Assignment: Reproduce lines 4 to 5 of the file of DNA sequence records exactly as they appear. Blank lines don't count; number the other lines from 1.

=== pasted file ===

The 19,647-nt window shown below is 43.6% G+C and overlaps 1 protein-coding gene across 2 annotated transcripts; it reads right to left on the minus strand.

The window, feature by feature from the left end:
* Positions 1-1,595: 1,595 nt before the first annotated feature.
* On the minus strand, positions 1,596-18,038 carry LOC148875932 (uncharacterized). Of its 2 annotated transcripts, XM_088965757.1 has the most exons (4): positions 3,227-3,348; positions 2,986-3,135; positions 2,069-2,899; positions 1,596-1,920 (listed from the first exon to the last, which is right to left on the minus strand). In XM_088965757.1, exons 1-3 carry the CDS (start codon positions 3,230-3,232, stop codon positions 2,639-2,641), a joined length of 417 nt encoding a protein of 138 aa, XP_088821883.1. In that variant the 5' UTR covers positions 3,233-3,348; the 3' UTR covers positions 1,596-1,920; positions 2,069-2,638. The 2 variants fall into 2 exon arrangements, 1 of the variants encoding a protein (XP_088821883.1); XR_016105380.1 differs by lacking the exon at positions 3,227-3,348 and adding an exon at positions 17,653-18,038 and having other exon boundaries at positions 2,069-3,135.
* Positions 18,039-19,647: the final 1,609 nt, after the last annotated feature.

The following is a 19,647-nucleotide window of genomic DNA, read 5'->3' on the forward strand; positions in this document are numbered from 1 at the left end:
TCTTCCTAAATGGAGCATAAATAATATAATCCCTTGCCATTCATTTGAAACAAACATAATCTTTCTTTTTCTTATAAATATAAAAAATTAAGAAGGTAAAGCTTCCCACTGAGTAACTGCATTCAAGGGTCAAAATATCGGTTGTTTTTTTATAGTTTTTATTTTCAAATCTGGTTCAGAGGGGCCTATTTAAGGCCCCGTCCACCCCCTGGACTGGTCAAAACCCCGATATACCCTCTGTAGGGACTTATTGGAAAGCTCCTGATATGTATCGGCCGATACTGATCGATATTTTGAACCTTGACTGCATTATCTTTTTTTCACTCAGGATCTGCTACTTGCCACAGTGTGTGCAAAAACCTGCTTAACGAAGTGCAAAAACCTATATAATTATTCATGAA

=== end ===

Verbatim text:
* On the minus strand, positions 1,596-18,038 carry LOC148875932 (uncharacterized). Of its 2 annotated transcripts, XM_088965757.1 has the most exons (4): positions 3,227-3,348; positions 2,986-3,135; positions 2,069-2,899; positions 1,596-1,920 (listed from the first exon to the last, which is right to left on the minus strand). In XM_088965757.1, exons 1-3 carry the CDS (start codon positions 3,230-3,232, stop codon positions 2,639-2,641), a joined length of 417 nt encoding a protein of 138 aa, XP_088821883.1. In that variant the 5' UTR covers positions 3,233-3,348; the 3' UTR covers positions 1,596-1,920; positions 2,069-2,638. The 2 variants fall into 2 exon arrangements, 1 of the variants encoding a protein (XP_088821883.1); XR_016105380.1 differs by lacking the exon at positions 3,227-3,348 and adding an exon at positions 17,653-18,038 and having other exon boundaries at positions 2,069-3,135.
* Positions 18,039-19,647: the final 1,609 nt, after the last annotated feature.